You may also spend stamina to play cards from your hand, or use items you have ready. Some items just get used (and you rotate them to indicate that); some have to be discarded to use, and some require stamina. Cards with a red edge can only be used on your turn. Cards with a blue edge are reactions or fast actions and can be played on anyone’s turn as long as the “trigger” happens.

Once you’ve spent all your stamina (or don’t choose to do anything else), you may discard any number of cards from your hand. Then everyone draws back up to their hand sizes, you reset your stamina, and it’s the next player’s turn.

When somebody reaches the lab doors, they can open them for free, at which point you reveal the setup card and place flasks, zombies, corpses, and obstacles as shown. The same thing happens when somebody has found an antidote and gets to the exit doors.

Student Bodies characters
Each character also has a zombie version. Photo: Jonathan H. Liu

If you end a move on a corpse token, you may search it for free—sometimes you’ll get an item, sometimes you’ll get nothing, and sometimes you’ll get a bite. (Hey, you’re searching a body during a zombie infestation. What did you expect?) If you end your turn on a flask token, you may drink it for free by flipping it over. Some will give you extra stamina or health; some will poison you or knock you down; some are antidotes. Once you’ve found the antidote, you can’t drink any more flasks.

If you run out of health, you die. If you’d already found the antidote, congratulations! You won’t turn into a zombie. But that means you’re really and truly dead, out of the game, and other players can come loot your corpse. Otherwise, you turn into a Smart Zombie—you flip your character card over, discard your hand, and you’ll come back to life as a zombie.

Playing as a zombie has a few differences: you won’t flip a zombie card on your turn, and you get to choose where to go rather than following the priority list of the regular zombies. You may spend stamina to attack people, and of course the other zombies won’t attack you. You can also spend one stamina to swap places with an adjacent zombie, which is really handy for moving through a big horde. You can’t use items, but you can still use action cards (including the special zombie text at the bottoms of some of the cards).

If you manage to die again as a smart zombie, then you’re really dead for good. Otherwise, you can win (jointly with other smart zombies) if you manage to kill all the humans before anyone escapes.

The game ends when either a living student gets the antidote and makes it to the exit, or if all the students have died.

Student Bodies
Looks like Kenny escaped! Photo: Jonathan H. Liu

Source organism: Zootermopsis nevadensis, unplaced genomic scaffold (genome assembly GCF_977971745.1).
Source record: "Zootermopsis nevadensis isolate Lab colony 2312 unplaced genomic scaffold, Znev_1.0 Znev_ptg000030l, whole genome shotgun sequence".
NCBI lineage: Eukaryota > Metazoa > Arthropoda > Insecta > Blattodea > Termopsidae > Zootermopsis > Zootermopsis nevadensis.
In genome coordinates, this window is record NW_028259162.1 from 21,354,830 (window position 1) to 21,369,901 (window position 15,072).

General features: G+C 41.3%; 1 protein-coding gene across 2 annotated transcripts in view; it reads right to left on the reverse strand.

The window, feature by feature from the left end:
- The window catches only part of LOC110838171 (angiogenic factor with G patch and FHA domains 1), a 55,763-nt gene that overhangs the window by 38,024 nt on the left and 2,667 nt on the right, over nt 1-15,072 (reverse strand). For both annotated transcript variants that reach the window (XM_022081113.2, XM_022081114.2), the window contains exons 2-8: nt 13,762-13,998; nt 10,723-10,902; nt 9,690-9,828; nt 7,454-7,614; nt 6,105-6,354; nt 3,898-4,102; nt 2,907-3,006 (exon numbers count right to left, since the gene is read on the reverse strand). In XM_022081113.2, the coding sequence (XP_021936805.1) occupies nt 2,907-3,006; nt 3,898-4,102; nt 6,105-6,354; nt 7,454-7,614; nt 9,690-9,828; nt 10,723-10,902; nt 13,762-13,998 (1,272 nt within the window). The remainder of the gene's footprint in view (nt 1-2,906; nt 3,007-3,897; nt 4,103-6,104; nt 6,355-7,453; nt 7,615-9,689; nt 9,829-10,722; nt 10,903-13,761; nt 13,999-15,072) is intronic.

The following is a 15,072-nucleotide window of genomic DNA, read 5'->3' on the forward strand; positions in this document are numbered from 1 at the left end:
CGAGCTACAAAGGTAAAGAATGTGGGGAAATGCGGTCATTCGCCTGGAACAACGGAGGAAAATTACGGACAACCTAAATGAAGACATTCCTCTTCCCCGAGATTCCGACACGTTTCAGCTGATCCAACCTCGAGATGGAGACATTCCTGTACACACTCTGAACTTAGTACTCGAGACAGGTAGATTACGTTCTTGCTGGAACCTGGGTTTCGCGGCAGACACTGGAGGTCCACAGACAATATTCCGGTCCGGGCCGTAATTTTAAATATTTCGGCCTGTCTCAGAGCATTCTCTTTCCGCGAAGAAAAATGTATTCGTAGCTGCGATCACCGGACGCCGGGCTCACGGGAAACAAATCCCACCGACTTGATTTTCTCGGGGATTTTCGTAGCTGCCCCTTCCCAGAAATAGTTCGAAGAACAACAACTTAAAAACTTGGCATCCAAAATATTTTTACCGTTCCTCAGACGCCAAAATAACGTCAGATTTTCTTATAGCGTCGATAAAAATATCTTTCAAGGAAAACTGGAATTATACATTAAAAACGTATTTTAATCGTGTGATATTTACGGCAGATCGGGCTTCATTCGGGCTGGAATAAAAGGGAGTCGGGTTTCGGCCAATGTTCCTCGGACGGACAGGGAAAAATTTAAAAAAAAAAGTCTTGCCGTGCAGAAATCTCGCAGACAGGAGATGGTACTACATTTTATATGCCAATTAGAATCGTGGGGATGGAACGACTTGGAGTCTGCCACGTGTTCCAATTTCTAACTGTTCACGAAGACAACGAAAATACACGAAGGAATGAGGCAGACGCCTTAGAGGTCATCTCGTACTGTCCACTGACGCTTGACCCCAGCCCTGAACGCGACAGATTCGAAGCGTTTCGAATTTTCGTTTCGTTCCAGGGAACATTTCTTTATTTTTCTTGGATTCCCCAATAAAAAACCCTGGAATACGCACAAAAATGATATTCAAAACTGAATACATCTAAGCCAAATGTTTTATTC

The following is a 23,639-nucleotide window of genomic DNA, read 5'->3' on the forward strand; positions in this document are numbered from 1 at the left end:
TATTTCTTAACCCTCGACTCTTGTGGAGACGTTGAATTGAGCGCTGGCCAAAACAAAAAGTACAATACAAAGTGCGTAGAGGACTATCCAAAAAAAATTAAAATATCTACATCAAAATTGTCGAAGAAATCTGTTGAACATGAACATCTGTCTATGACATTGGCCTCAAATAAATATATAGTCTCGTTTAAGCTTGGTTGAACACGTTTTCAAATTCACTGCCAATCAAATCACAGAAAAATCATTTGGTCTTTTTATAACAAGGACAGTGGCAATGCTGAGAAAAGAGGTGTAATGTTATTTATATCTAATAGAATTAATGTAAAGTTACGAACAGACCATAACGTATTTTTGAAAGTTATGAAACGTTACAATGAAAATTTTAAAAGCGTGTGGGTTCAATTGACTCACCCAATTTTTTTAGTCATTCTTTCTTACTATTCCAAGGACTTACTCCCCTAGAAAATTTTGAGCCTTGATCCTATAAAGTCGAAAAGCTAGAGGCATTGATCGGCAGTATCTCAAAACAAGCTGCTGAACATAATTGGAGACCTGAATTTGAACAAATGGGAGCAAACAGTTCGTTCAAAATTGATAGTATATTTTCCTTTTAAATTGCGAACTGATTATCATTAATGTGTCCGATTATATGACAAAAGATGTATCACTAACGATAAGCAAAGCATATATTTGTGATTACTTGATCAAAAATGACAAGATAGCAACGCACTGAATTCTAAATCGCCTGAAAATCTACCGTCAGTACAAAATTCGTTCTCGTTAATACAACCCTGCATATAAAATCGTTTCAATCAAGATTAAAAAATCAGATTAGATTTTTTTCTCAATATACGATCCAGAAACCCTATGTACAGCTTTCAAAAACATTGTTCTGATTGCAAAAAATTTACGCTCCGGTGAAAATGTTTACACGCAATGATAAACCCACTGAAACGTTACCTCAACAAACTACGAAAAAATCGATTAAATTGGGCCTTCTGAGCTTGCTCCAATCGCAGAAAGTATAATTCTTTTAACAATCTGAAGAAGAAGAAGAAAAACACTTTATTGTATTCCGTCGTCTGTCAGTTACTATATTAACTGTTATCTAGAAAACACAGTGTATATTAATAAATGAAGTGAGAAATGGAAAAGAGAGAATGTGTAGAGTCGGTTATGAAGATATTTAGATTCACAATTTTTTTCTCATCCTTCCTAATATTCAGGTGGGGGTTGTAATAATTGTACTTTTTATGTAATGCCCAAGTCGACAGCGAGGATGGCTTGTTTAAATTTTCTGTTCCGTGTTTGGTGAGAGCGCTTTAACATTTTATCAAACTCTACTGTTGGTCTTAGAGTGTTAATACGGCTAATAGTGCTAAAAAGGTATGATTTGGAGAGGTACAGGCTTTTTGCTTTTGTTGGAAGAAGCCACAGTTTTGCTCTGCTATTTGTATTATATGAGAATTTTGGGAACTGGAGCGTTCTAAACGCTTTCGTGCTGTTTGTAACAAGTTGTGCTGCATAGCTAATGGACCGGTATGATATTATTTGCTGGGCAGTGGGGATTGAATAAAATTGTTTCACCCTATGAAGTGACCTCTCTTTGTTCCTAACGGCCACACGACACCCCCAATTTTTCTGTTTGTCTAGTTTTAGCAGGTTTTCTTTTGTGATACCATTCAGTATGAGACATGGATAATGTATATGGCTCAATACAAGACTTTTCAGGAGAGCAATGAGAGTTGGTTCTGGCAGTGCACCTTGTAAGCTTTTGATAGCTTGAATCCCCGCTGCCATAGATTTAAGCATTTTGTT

The Verdict

Yes, Student Bodies is another zombie board game, but there are a few differences that make it not quite your average zombie game. For one, this one’s set in a high school, and you don’t get to use things like chainsaws and shotguns. Instead, you’ve got things like crutches and fire extinguishers and a football helmet to fight against the unending tide of the undead.

The other piece is that it’s not cooperative. That’s not entirely unique, but many zombie games go for the cooperative element—not here. Smirk & Dagger’s motto is “games are a lot more fun when you can stab a friend in the back” and that’s exactly what happens here. Any reference to “enemy” on a card can be used to mean a zombie or another player. See that guy zipping past you on his skateboard? Maybe you should clothesline him so he doesn’t reach the lab before you do.

The downside is the player elimination. Granted, often if you die you get to come back as a zombie, which some players will prefer. But if you die after you’ve had the antidote, you’re just eliminated—thematically it makes sense, but in-game it may seem unfair that you don’t get a second chance. (On the other hand, if you’ve had the antidote, then you might be ahead.) Likewise if you get killed as a zombie—it’s game over, no extra lives. Depending on how soon that happens, you may find yourself sitting and watching for a while. That’s always the issue with games that involve player elimination: it raises the stakes, which can be great for building tension about your actions, but it can exclude people for half the game.

Student Bodies
Planning out my turn… Photo: Jonathan H. Liu

I do like the types of moves and cards, and the humor that in the game. The card that lets you steal an item from an adjacent player is called “Yoink!” There’s a good variety in the cards, but your hand limit means that sometimes you’ll be heavy on attacks and sometimes on defense, but there will always be times when you don’t have what you really want.

The zombies do pile up. There are only 18 zombies total, but we quickly got to the point where we couldn’t spawn any more because they were all on the board already, and if that happens then you know there’s a huge mob of them somewhere. Even though they move slowly, if you get surrounded by a few then there’s a good chance you’ll get knocked down and bitten a lot before you have time to recover.

On top of that, whatever zombies you don’t kill on your way to the lab will be waiting for you when you come back out. That’s actually a pretty interesting feature: the zombies only spawn in the hallway and exit area, not in the lab. So while you’re in there looking for the antidote, the hallway is filling up with more zombies that you’ll have to fight through to get to the exit. While it’s doesn’t completely level the playing field, it does give people a chance to catch up if they’re behind. (Plus they can always take a swing at you as you’re coming out of the lab.)

The game does have randomized setups each time, but the overall scenario doesn’t change. I do think I like more variability in general, but there are, of course, plenty of other games that also have the same premise each time you play them. I do like the idea that the lab and exit area are unknowns until you open the door—that gives a bit of surprise to them.

Overall, Student Bodies is fairly entertaining with the right crowd. It’s definitely for players who don’t mind being spiteful in-game (and, I hope, have the maturity not to carry that beyond the end of the game). Because you can tweak the difficulty level of the deck, you can make survival extremely challenging. While I don’t think it completely rewrites the zombie genre—if you’re tired of zombies this probably won’t change your mind—it’s worth checking out if you like the theme.

Disclosure: GeekDad received a review copy of Student Bodies.

Page 3: Zombie 15′ from Iello Games.